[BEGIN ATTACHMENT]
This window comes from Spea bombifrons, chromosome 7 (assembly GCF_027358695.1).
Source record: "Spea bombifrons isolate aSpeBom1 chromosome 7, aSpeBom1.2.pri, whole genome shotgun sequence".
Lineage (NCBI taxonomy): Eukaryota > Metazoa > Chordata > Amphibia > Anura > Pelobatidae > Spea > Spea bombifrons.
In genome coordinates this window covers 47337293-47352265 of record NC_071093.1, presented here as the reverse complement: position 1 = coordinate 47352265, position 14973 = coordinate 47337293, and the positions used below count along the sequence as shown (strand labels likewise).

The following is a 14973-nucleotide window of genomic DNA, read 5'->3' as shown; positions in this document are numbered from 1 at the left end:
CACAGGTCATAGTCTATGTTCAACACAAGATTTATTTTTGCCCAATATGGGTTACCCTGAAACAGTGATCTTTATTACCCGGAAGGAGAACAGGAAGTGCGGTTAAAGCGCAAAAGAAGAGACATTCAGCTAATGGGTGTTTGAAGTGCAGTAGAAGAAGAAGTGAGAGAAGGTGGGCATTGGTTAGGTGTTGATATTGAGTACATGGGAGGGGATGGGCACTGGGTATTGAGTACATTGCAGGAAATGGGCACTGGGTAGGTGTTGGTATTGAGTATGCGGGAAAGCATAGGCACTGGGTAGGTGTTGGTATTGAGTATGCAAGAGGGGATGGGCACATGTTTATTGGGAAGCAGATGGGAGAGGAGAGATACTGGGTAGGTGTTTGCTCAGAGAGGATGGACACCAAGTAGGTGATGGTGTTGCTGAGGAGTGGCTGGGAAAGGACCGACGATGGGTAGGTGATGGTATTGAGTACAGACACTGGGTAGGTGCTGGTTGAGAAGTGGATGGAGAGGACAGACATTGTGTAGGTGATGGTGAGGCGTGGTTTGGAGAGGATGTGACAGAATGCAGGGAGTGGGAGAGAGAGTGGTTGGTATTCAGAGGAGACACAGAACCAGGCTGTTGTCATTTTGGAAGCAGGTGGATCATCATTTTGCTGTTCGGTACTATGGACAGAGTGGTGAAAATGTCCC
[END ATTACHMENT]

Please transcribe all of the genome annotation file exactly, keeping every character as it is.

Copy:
This window comes from Spea bombifrons, chromosome 7 (assembly GCF_027358695.1).
Source record: "Spea bombifrons isolate aSpeBom1 chromosome 7, aSpeBom1.2.pri, whole genome shotgun sequence".
Lineage (NCBI taxonomy): Eukaryota > Metazoa > Chordata > Amphibia > Anura > Pelobatidae > Spea > Spea bombifrons.
In genome coordinates this window covers 47337293-47352265 of record NC_071093.1, presented here as the reverse complement: position 1 = coordinate 47352265, position 14973 = coordinate 47337293, and the positions used below count along the sequence as shown (strand labels likewise).

The following is a 14973-nucleotide window of genomic DNA, read 5'->3' as shown; positions in this document are numbered from 1 at the left end:
CACAGGTCATAGTCTATGTTCAACACAAGATTTATTTTTGCCCAATATGGGTTACCCTGAAACAGTGATCTTTATTACCCGGAAGGAGAACAGGAAGTGCGGTTAAAGCGCAAAAGAAGAGACATTCAGCTAATGGGTGTTTGAAGTGCAGTAGAAGAAGAAGTGAGAGAAGGTGGGCATTGGTTAGGTGTTGATATTGAGTACATGGGAGGGGATGGGCACTGGGTATTGAGTACATTGCAGGAAATGGGCACTGGGTAGGTGTTGGTATTGAGTATGCGGGAAAGCATAGGCACTGGGTAGGTGTTGGTATTGAGTATGCAAGAGGGGATGGGCACATGTTTATTGGGAAGCAGATGGGAGAGGAGAGATACTGGGTAGGTGTTTGCTCAGAGAGGATGGACACCAAGTAGGTGATGGTGTTGCTGAGGAGTGGCTGGGAAAGGACCGACGATGGGTAGGTGATGGTATTGAGTACAGACACTGGGTAGGTGCTGGTTGAGAAGTGGATGGAGAGGACAGACATTGTGTAGGTGATGGTGAGGCGTGGTTTGGAGAGGATGTGACAGAATGCAGGGAGTGGGAGAGAGAGTGGTTGGTATTCAGAGGAGACACAGAACCAGGCTGTTGTCATTTTGGAAGCAGGTGGATCATCATTTTGCTGTTCGGTACTATGGACAGAGTGGTGAAAATGTCCC